neilly Well-Known Member

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    Hi @brian47 ,

    Reads like you got your ACE mixed up with your SLS there old bean.


    Cheers
     
  6. brian47

    brian47 Well-Known Member

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    Edited, just for thee.
     
  7. neilly

    neilly Well-Known Member

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    Thats Betterer,

    me old scallywag.
    Makes sense to me now it does , so I reads it write ........:p

    Cheers
     
  8. cooltide

    cooltide sheep fancier

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    Look for
    [​IMG]
    :D
     
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  9. MJI

    MJI Well-Known Member

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    Nothing wrong with the other engine.

    Funny but the fastest accelerating Discovery 1 or 2 I have been in was Diesel powered, remapped TD5 can be more powerful than the V8
     
  10. Disco1BFG

    Disco1BFG Well-Known Member

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    IMHO, the choice of D1 300 Tdi versus D2 TD5 is down to whether you can tolerate electronics or not, as the D2 is essentially all electronic.... and I strongly advise that you will NEED diagnostics of your own, and that this must be factored in to your budget....

    Where we live, high in the Pennines, electronics don't like it, so we run 300 Tdi's - they are tunable, reliable, and practical. Nothing wrong with the D2 - it is also tunable and practical, but reliable is not a word I would associate with one in our climate - if we lived somewhere else, I am sure this would be different, but we don't, so it isn't :D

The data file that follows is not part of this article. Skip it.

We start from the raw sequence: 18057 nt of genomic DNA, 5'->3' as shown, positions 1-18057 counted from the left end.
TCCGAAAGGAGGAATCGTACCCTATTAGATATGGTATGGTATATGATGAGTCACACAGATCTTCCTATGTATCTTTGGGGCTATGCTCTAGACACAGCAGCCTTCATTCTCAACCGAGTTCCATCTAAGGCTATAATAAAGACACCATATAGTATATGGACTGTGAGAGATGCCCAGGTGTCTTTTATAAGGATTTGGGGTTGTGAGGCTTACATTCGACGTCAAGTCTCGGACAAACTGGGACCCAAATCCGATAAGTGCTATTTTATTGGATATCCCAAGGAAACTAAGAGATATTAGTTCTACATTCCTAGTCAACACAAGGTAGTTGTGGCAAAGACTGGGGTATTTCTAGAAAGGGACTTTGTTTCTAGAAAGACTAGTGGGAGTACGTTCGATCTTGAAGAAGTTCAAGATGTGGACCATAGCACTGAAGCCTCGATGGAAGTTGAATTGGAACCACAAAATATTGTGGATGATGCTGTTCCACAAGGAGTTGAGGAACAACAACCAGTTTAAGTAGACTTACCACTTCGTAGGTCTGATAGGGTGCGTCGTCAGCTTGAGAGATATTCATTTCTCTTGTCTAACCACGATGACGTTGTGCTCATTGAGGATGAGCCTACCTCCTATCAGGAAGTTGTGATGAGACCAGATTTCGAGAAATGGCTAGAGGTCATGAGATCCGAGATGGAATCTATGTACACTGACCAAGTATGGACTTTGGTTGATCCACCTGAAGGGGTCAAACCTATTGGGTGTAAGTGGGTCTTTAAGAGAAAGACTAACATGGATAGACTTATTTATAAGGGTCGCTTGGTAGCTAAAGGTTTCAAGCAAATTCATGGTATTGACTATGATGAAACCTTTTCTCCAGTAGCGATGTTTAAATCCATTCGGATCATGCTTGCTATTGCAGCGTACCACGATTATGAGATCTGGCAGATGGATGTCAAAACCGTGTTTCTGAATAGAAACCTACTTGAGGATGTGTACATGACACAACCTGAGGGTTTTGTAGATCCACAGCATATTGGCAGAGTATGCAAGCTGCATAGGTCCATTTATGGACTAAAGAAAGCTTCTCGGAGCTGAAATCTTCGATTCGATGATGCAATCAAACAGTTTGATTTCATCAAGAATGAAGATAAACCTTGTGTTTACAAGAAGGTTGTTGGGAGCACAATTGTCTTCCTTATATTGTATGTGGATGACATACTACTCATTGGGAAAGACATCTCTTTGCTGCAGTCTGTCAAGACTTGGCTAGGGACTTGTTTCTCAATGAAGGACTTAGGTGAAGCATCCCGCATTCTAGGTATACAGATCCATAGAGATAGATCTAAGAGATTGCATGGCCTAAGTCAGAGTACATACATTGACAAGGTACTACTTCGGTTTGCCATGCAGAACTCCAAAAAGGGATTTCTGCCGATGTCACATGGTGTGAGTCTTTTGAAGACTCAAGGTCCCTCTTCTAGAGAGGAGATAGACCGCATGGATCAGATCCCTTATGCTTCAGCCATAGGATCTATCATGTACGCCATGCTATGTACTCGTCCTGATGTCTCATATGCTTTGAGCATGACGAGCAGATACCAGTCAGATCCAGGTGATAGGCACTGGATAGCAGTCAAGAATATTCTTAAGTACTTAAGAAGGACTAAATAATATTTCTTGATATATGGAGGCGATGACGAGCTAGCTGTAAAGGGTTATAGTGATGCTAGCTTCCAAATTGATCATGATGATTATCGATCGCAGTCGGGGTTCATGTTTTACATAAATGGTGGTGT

As to the auto/manual debate - auto every time for me. bear in mind that the D2 auto has an expensive switch on the gearbox - the "XYZ" switch - and they are £250-£300 a pop..

    V8/TD5 depends on your mileage - low mileage use means the fuel savings for the diesels are not much, and the V8 is a much better drive, especially with the auto.....

    If you go D2, then, IMHO, get someone with diagnostics to go with you and check it all out before you part with any money :)
     
  11. Earl

    Earl Member

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    You see this is my major concern - Having had a D3 - i know that electronics are not REMOTELY a strong point. And the defender was pretty simple in this regard. Having spent a fortune keeping a D3 on the road im not keen to do the same.

    In regard to the V8 - As it is not a daily driver i am considering it - they are cheaper and often higher spec - but i just dont know if i could justify that kind of fuel economy. I mean 15mpg?! Not really ideal if i do longer trips!
     
  12. Joemac434

    Joemac434 Member

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    Horses for courses realy,I have a d2 td5 and wouldn't part with it dor anything, my mate has 2 d1 s and swears by them,td5 is quicker and refined on road and tows 3 tons brilliantly, even over tilled fields,d1 s are just as good off road and tow well just a little slower and with more noise.
     
  13. private penguin

    private penguin Active Member

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    Having owned both, I'd always go for a D2 now. But then, to me, its also my daily vehicle and I do around 100 miles a week on the M4 in it, and another 100-200 on fast A roads and country lanes. By comparison it goes off road maybe a few times a month doing work at the campsite, and then a proper greenlaning session every couple of months.

    The greenlaning is a bonus - I bought it because I needed a strong tow vehicle that could shift trailers easily, including around a muddy field. And it doesnt disappoint. Part of the reason for chosing the D2 is the proper rear seats (rather than folding jump seats) which make it a decent 7 seater and also the slightly longer boot... but the main reason was the relative comfort for motorway cruising.

    The air suspension, whilst a bit of a pig at times when it goes wrong, is a real bonus and I intend to keep mine going rather than replace with coils. Its all very DIY friendly. In fairness, most things are fairly DIY friendly but access to diagnostics is useful to find out whats actually wrong and reset error codes.